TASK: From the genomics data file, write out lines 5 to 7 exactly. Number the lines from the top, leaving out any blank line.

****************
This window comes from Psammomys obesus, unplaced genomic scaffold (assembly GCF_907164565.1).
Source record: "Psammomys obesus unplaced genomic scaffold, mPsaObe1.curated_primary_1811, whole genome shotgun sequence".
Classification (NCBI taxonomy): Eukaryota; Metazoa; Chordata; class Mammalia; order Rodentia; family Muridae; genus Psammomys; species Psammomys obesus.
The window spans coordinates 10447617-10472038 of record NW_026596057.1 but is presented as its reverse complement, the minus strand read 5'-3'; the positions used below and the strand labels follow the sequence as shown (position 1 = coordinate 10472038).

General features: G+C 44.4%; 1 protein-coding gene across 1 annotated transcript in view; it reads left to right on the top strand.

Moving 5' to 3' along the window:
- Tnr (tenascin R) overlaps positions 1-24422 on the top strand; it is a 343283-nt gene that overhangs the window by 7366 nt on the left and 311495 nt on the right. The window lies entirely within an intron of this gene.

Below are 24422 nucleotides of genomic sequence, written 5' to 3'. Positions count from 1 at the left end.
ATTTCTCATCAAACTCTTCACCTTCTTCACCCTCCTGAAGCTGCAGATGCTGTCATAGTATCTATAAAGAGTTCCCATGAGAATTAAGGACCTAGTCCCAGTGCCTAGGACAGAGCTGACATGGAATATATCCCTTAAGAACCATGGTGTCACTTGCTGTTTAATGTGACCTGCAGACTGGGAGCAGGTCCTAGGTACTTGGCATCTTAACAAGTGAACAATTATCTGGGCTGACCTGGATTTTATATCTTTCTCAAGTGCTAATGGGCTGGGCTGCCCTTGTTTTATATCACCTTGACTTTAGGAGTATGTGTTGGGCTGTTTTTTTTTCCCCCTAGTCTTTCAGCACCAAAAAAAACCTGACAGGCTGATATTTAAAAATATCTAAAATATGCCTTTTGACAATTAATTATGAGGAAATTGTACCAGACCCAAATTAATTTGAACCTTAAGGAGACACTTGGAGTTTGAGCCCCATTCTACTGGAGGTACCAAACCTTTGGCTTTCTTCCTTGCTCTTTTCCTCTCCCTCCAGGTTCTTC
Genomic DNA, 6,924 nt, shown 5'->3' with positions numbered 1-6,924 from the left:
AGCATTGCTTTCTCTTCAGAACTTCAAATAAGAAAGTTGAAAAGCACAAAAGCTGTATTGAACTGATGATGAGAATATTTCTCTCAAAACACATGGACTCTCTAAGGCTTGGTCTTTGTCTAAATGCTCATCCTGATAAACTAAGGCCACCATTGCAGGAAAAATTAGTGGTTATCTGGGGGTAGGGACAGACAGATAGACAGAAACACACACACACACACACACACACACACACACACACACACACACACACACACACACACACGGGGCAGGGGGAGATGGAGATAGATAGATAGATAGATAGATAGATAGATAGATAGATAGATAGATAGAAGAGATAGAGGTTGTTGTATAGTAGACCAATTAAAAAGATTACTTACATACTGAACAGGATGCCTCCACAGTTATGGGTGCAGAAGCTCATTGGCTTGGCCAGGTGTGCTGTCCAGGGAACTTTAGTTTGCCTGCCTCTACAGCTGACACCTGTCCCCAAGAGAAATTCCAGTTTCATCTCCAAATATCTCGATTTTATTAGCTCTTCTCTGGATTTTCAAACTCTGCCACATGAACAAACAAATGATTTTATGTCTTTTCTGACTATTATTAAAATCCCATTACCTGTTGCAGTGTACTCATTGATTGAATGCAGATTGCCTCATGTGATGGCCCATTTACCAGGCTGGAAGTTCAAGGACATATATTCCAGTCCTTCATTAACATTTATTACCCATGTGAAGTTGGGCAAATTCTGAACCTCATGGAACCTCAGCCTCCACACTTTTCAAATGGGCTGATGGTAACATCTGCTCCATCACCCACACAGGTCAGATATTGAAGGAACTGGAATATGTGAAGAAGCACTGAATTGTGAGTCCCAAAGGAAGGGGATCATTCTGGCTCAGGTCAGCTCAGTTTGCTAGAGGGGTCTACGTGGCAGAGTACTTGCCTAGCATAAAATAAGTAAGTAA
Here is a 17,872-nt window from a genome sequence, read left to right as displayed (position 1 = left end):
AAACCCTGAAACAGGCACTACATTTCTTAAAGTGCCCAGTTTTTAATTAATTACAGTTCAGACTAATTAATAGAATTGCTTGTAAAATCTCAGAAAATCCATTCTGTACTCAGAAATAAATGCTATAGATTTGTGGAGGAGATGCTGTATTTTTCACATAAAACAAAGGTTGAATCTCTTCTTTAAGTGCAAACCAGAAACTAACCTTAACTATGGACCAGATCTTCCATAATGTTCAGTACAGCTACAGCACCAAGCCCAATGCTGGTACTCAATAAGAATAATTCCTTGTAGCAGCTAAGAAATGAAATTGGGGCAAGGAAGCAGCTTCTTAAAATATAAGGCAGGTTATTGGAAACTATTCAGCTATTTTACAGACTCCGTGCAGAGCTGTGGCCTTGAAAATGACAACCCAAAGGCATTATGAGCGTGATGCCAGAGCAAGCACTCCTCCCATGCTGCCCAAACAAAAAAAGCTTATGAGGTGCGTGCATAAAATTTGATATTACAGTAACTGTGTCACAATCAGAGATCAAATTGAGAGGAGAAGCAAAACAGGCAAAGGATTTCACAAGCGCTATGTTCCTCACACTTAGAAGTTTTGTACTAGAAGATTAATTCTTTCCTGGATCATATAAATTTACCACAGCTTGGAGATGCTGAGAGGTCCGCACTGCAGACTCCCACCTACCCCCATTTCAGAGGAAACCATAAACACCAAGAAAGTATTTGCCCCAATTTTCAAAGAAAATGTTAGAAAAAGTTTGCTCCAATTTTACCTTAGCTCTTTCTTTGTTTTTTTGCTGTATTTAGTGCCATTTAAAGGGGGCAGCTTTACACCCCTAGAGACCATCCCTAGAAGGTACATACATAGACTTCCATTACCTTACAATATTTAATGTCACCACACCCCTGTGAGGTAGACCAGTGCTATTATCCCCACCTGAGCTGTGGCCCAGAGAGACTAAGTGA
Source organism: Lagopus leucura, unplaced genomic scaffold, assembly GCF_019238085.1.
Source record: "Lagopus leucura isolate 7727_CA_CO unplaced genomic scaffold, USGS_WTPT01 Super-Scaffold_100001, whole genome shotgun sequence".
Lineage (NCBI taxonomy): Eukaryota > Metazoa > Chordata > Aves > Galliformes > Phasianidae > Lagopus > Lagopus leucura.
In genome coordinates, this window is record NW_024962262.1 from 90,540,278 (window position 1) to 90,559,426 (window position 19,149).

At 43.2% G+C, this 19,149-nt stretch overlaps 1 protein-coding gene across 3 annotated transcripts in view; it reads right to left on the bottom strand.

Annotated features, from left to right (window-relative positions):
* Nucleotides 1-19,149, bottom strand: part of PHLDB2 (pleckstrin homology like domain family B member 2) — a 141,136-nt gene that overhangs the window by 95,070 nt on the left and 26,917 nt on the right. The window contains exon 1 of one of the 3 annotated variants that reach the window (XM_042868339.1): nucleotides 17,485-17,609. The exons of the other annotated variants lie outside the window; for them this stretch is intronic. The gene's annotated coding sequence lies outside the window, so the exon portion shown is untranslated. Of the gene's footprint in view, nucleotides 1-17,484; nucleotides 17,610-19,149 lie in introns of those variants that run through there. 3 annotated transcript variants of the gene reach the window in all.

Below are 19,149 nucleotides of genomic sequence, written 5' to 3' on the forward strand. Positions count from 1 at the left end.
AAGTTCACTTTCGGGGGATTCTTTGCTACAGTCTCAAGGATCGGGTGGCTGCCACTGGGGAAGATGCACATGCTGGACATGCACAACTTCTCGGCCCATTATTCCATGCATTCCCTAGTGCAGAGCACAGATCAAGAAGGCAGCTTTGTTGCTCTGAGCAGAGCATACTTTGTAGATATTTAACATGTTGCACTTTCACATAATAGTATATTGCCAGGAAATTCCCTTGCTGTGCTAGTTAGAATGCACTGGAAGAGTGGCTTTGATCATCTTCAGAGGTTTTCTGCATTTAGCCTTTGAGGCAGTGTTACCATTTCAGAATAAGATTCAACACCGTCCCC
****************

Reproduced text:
General features: G+C 44.4%; 1 protein-coding gene across 1 annotated transcript in view; it reads left to right on the top strand.

Moving 5' to 3' along the window:
- Tnr (tenascin R) overlaps positions 1-24422 on the top strand; it is a 343283-nt gene that overhangs the window by 7366 nt on the left and 311495 nt on the right. The window lies entirely within an intron of this gene.